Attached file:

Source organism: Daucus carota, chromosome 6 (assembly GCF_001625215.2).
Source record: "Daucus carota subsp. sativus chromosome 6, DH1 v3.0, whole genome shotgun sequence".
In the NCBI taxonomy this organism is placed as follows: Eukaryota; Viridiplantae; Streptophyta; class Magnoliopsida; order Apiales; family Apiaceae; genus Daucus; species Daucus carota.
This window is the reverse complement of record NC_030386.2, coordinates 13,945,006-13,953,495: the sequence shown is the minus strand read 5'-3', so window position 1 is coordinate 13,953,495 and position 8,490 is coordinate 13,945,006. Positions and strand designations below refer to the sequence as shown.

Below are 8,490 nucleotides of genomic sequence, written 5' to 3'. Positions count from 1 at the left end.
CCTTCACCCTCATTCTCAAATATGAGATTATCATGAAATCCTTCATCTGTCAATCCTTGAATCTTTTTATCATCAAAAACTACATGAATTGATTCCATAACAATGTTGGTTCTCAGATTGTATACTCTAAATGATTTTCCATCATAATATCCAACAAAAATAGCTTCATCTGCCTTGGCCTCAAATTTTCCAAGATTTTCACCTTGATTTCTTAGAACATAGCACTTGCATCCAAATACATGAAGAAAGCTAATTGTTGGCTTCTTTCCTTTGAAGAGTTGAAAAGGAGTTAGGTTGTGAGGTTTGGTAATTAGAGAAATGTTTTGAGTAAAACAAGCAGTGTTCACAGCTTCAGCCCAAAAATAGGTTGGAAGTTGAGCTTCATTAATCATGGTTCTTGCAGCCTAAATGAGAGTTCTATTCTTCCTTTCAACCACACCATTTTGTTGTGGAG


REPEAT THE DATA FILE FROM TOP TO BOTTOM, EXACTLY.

Source organism: Daucus carota, chromosome 6 (assembly GCF_001625215.2).
Source record: "Daucus carota subsp. sativus chromosome 6, DH1 v3.0, whole genome shotgun sequence".
In the NCBI taxonomy this organism is placed as follows: Eukaryota; Viridiplantae; Streptophyta; class Magnoliopsida; order Apiales; family Apiaceae; genus Daucus; species Daucus carota.
This window is the reverse complement of record NC_030386.2, coordinates 13,945,006-13,953,495: the sequence shown is the minus strand read 5'-3', so window position 1 is coordinate 13,953,495 and position 8,490 is coordinate 13,945,006. Positions and strand designations below refer to the sequence as shown.

Below are 8,490 nucleotides of genomic sequence, written 5' to 3'. Positions count from 1 at the left end.
CCTTCACCCTCATTCTCAAATATGAGATTATCATGAAATCCTTCATCTGTCAATCCTTGAATCTTTTTATCATCAAAAACTACATGAATTGATTCCATAACAATGTTGGTTCTCAGATTGTATACTCTAAATGATTTTCCATCATAATATCCAACAAAAATAGCTTCATCTGCCTTGGCCTCAAATTTTCCAAGATTTTCACCTTGATTTCTTAGAACATAGCACTTGCATCCAAATACATGAAGAAAGCTAATTGTTGGCTTCTTTCCTTTGAAGAGTTGAAAAGGAGTTAGGTTGTGAGGTTTGGTAATTAGAGAAATGTTTTGAGTAAAACAAGCAGTGTTCACAGCTTCAGCCCAAAAATAGGTTGGAAGTTGAGCTTCATTAATCATGGTTCTTGCAGCCTAAATGAGAGTTCTATTCTTCCTTTCAACCACACCATTTTGTTGTGGAG